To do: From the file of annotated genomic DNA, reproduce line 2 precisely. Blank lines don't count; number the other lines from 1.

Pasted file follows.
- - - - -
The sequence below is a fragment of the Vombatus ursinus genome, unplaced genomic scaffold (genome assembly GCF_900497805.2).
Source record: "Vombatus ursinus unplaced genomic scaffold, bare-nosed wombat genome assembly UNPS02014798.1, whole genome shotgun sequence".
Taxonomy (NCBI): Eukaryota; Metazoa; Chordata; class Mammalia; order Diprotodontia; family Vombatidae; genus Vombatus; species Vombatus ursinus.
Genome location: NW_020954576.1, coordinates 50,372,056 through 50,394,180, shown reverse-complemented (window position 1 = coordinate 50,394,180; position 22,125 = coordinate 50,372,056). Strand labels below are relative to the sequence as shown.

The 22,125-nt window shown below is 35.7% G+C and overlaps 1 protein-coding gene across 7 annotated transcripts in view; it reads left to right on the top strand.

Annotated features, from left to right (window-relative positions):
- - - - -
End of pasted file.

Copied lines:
Source record: "Vombatus ursinus unplaced genomic scaffold, bare-nosed wombat genome assembly UNPS02014798.1, whole genome shotgun sequence".